First Days of High School

So far high school is overwhelming and scary. Not as much so as we'd conjured up in our imaginations, but it's a big new building with a whole new cast of characters and a whole new set of expectations.

If we make it through tonight's first football game, we might be able to breathe again.

Diabetes has, thus far, not thrown any major curveballs.  A couple of borderline (70ish) lows were treated with glucose tabs in the classroom.  The Dexcom has been alternating between impressive accuracy and short bouts of '???' for a couple of days.  Extreme hunger has been reported at lunchtime and we're searching to find a lunchbox addition which doesn't lead to a major blood sugar spike an hour later, but which isn't 'boring.' 

Most significantly, we've already switched up the school nurse game plan.  When we met in June, we decided my daughter would handle her diabetes independently at school unless she was low or otherwise decided she needed assistance. When I dropped off the supplies before Labor Day, the nurse had qualms about being completely out of the diabetes loop. She wasn't asking for my daughter to visit daily or check her blood sugar in the nurse's office. She just wanted to be able to track how things were going.

I had no objection to her being in the know. Ideally she's part of our diabetes success team. If she notices something we don't (like my daughter is crashing half an hour after every time she has gym) we'd welcome the help.  I just didn't know what the best plan was.  Maybe turning in a log sheet at the end of the week, or downloading the school meter for her? We left it that we'd pass along data in some form by the first Friday of school. 

Leave it to the teenager to come up with the most logical game plan.  'Why don't I just text her every time I check or bolus?'  Of course.  Quick and easy.  No writing things down or remembering to stop by every Friday to hand in a log.  My daughter stopped by the office on the first day of school to say hello and to run this idea past the nurse, who enthusiastically agreed to give it a try.

Much of this week has been about finding the easiest and most efficient way to get through the day: planning the right times to go to the locker, finishing homework (already!) before band practice, the best routes through the hallways. Texting the nurse is another variation on the theme.


  1. Hi My daughter 12 just started junior high. She was diagnosed July 2 2015 the summer going into 6th grade. First day of 6th grade she stood up in class and told all the kids "Im diabetic. I take my blood sugar and I take insulin. I can eat whatever you eat. I can't eat poison." NOOOO problem with 6th grade all year. Now she is in Junior high new kids, new school, new teachers. Embarassment has set in and refusal to check blood sugars has offically kicked in. She has zero problem busting out her pump and dosing for whatever she eats, but she's clueless about her blood sugars after she leaves the house. I am struggling with this partially because I have been type 1 for 45 of my 47 years. I was/am by no means a saint and when I was a kid checking my blood sugar was a rarity, not now. I eat whatever and whenever. I want her to be that way too but she refuses to check. I need her to overcome her fear. I keep telling her "No one will care if you poke your finger. Just tell them "Im Diabetic and Im checking my blood sugar." Right, no big deal? Not to her. She says she doesn't want to tell kids she's not familiar with, she is diabetic. She doesn't want to answer the "What/why are you doing?" question. I hate punishing her for her disease. But I set my foot down and took her Iphone away today (I know that sounded very O.C. housewives trust me its not HA!)and said "you start checking consistantly then you get it back." Major crisis. I'm just not sure what to do anymore. I just need someone who is not me (and younger than me HA!) to talk with her and say "Ya gotta do it and here's why." Honestly, I just want someone who is/was in our exact situation to give me some sound successful advice. I've heard all kinds of "Well if it was me.." or "I would.." I need someone that has been there done that. Yes, we have a Dexcom but we all know that is not 100%. I always have her to check before meals. The Dexcom is great for trending but not always spot on. Thanx in advance.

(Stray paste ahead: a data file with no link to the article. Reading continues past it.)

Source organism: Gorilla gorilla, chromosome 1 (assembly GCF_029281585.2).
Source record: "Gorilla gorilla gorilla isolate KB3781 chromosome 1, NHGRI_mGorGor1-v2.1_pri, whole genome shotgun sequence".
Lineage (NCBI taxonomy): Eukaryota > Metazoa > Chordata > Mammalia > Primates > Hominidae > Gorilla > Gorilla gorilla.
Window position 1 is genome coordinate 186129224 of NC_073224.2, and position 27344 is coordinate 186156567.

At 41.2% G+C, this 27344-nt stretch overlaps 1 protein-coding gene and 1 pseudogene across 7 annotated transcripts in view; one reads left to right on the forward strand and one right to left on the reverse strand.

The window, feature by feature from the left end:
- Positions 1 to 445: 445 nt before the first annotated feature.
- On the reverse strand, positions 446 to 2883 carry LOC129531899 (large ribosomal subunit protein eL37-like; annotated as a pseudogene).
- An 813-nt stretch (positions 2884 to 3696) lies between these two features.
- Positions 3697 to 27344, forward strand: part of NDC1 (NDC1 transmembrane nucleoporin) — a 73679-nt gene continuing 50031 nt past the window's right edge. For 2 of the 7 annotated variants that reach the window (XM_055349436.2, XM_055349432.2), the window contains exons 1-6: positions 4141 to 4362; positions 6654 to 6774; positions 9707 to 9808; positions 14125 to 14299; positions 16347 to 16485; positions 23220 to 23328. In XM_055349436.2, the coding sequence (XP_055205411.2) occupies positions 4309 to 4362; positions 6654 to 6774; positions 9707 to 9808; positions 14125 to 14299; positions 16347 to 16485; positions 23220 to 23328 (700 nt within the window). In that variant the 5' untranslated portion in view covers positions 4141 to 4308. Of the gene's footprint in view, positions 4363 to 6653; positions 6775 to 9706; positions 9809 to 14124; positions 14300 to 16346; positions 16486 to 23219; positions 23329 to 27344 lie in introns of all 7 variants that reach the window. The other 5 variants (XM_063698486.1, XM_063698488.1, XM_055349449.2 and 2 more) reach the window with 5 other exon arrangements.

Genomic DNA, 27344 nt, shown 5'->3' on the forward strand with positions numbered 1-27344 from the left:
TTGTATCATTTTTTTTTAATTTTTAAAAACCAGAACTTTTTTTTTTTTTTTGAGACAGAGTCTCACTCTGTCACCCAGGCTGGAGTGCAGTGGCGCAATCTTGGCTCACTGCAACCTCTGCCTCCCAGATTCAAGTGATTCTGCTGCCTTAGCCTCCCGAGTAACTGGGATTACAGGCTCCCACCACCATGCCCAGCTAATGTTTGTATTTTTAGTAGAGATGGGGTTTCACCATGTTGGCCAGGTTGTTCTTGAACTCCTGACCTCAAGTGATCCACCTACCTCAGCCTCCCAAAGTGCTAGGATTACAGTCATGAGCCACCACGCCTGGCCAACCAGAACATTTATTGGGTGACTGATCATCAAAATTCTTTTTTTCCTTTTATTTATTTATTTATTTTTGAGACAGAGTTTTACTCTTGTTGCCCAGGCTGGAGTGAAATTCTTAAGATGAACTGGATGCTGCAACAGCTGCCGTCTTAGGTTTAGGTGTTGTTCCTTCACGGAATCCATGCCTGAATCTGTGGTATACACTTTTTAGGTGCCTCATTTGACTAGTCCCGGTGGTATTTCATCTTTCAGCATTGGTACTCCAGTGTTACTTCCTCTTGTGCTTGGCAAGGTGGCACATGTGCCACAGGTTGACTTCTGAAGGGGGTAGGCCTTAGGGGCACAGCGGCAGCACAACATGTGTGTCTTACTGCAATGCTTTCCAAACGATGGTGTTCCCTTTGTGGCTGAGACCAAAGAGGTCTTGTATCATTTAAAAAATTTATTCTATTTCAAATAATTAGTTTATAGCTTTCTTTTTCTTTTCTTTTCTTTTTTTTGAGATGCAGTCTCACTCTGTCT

1. Thanks, Heather, for your comment and for reaching out.

      A couple of quick thoughts: Is there a new favorite teacher or staff member at the new school who your daughter might be responsive to your bringing into the conversation...or maybe a guidance counselor who could give her some perspective on her level of embarrassment vs. the reality of how kids would likely react? Also, we've had some success over the years with rewards and I'm wondering if something like the promise of a Saturday donut or extra screentime or an iTunes card infusion after a week of checking every day at lunch might help her develop the habit.
      Is there somewhere she can slip off and check or a way she can come up with to be super-discreet about it? Under her desk/lunch table in her lap? A classroom or other school area she could slip into for 2 minutes on the way to the cafeteria?
      Lastly, I know privacy is paramount, but can anyone in your district, or maybe your local JDRF chapter, help you identify anyone nearby who is her age or a couple of years older to meet up with?
      Good luck!


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